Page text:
To be social…or not


Off late, I have noticed that single women (and I mean, mostly women) expect a married women to behave in a certain way. For instance, I have a sweet little (she’s a young thing at work) friend cum colleague, who jumps to my defence every time she finds any male counterpart even remotely flirting or indicating something akin.

“You know na…her hubby will come and bash you,” she said rising to my defence and making her point to the men around. As if the i-banker hubby (roll my eyes) would draw on his superman’s cape to save his beloved! (snigger)

Now, I know her intentions are pretty sweet, and I am flattered but then this also makes me think if married women are to be sanctified in a certain role. Its like – now that you have a partner back home, your life (read focus, concentration and of course all affection whatsoever) is assumed to be around the same. Noticeably, this trend has been more visible on my female friends than male.

So, is move to wedded bliss looked as a sweep to brush unwed friends under the rug? I think that’s both hilarious and preposterous. Within a year and 3 months of my marriage, I have become more social and more reachable for my friends (read single friends), leading me to the conclusion that marriage does not reduce a couple’s ties to the larger community but actually helps in increasing it.

As married couple we have been socializing more often (than ever before in our respective pasts). The reason, speaking for me that is, once married I have become much more secure about my feelings and trust. This in turn clears your head and makes you more sociable. The fact that I and my hubby HAPPILY attend parties and similar social gatherings alone with our own set of friends (as there’s no point dragging spouses along when they probably won’t fit in the gathering) makes others wonder if we have gone mad already, or even bored perhaps.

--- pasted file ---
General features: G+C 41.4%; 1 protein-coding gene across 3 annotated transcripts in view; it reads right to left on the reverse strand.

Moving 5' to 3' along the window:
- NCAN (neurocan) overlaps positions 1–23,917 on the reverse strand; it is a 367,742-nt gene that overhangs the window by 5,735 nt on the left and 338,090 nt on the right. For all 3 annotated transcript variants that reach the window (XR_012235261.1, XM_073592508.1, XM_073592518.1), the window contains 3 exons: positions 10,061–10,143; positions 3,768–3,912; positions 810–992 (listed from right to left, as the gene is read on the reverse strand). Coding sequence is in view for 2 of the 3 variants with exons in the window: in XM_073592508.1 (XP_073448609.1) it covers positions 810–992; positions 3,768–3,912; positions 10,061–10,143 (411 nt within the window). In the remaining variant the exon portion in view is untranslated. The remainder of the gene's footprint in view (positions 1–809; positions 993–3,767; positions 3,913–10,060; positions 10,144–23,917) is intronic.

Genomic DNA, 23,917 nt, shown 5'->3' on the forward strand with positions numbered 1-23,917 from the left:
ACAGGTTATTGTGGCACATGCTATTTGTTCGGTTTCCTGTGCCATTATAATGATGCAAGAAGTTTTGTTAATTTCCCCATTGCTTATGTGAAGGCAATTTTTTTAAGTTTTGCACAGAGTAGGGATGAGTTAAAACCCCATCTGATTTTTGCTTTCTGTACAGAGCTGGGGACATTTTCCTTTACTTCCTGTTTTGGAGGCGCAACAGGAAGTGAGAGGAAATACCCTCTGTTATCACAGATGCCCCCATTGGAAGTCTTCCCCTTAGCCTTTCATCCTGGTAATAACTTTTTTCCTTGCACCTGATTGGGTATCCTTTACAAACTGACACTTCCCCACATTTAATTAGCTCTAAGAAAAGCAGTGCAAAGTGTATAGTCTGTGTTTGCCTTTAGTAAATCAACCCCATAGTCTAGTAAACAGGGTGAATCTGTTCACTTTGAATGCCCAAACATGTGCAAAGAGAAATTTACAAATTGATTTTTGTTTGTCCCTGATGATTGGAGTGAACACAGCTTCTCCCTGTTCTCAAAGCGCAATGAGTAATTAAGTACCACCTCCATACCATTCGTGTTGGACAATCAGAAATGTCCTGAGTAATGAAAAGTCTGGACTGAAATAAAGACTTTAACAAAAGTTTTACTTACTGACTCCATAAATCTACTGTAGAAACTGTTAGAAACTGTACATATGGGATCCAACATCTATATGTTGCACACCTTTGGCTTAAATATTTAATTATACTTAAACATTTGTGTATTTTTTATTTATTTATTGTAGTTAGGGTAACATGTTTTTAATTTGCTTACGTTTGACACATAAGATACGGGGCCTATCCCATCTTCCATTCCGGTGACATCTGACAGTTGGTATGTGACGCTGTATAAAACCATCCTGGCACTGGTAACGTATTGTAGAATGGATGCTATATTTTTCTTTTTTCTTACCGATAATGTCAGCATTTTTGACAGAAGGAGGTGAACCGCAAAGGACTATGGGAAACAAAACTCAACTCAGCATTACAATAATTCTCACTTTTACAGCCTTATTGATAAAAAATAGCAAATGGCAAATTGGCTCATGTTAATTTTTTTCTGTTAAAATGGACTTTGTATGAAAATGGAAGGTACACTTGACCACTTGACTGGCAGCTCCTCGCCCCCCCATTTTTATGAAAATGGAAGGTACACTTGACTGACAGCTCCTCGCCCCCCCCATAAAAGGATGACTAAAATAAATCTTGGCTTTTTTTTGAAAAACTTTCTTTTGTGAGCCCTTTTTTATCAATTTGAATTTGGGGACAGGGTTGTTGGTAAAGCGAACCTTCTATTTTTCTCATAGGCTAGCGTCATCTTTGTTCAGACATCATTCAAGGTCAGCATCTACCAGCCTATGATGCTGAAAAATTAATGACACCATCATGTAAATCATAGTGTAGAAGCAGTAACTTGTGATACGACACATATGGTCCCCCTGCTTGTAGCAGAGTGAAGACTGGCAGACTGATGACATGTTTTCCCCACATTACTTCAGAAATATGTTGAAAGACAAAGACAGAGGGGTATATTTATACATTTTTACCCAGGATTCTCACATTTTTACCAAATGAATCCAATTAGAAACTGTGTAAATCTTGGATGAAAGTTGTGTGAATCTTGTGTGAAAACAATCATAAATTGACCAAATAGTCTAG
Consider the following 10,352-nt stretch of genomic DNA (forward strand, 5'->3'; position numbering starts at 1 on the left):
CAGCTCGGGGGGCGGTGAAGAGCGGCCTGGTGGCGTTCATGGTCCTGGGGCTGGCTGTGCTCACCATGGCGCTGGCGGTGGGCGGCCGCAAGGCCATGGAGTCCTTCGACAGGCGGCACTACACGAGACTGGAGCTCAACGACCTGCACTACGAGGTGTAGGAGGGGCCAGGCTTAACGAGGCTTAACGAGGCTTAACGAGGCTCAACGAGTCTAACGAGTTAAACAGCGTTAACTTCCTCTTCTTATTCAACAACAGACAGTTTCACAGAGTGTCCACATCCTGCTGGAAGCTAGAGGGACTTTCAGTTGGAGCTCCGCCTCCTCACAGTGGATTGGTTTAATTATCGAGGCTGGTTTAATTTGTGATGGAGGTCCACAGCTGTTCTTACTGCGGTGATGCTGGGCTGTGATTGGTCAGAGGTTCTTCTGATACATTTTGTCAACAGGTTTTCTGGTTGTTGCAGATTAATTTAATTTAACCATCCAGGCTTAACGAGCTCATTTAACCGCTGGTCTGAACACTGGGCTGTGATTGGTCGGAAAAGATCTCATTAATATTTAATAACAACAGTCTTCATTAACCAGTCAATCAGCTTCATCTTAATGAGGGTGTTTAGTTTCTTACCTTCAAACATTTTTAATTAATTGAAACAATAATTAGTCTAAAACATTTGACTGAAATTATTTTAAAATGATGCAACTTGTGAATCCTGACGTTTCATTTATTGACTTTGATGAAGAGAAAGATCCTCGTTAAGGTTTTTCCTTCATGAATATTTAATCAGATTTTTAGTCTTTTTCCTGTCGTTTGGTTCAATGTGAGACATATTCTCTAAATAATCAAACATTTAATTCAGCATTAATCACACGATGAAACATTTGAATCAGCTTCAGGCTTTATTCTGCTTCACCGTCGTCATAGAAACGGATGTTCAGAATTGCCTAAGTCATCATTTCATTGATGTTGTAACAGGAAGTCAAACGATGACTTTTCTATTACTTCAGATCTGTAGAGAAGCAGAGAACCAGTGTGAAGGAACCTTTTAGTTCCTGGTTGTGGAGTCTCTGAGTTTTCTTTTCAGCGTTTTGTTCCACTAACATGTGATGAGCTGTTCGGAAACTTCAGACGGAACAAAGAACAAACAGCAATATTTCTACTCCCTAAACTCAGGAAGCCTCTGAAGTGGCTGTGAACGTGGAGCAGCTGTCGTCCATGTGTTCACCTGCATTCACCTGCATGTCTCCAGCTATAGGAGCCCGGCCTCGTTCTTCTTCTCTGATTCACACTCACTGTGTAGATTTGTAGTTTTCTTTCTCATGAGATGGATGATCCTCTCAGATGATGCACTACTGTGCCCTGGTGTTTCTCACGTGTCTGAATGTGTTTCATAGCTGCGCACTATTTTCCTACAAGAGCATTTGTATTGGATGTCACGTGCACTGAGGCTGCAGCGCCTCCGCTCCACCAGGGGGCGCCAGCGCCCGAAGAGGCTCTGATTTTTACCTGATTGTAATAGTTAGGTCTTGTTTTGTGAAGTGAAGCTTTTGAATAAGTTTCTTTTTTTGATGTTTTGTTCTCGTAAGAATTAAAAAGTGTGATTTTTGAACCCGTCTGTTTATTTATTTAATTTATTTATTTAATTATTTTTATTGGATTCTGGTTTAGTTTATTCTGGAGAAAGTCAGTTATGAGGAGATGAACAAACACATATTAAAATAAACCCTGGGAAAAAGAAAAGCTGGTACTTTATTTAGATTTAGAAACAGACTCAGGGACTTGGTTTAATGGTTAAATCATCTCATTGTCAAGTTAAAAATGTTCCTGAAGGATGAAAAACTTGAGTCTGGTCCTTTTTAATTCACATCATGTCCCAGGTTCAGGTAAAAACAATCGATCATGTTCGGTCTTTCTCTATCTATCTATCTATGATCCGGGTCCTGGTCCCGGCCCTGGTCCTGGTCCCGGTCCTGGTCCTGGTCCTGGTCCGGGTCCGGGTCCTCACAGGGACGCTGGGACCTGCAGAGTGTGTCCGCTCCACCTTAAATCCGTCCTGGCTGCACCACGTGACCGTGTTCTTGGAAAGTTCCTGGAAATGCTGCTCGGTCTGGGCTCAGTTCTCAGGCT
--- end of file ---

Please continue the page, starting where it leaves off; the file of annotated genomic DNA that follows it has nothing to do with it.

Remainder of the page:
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6 thoughts on “To be social…or not

  1. We at abppatropatri.com know that Marriages are one thing apart,It got do more with space and the frequency and like mindedness of the person whom you are sharing with and see that he opines with your frequency too.Expectation fulfillment should not be the ends and means, It should be about mutual understanding, trust and respect for the other person.

    Thanks on such a psychological article.

  2. What precisely i was trying to say was,feelings don’t die.Specific feelings arises,but they take shape and form depending upon our own personal condition.
    That means,whether we are in relationship with someone or not,at times we can find ourselves in a situation of strong feeling arising for someone else,but we would subside it ,or rather give it some other form..

  3. Hmm. Interesting point Gaurav, but what I wanted to highlight was that post-marriage(speaking strictly for myself) I am more capable in distinguishing between feelings that I feel – whether its attraction or love for example.

    Since, I am comfortably married and my feelings are well-rooted with respect and mutual understandings with my partner, there’s barely a space for feelings that could create mistrust. Hence, feelings don’t die they just take a different tag or form

  4. you said,”once married I have become much more secure about my feelings and trust”. Does that mean,you do get feelings,but you are able to give them comfortable names,as you are married..?

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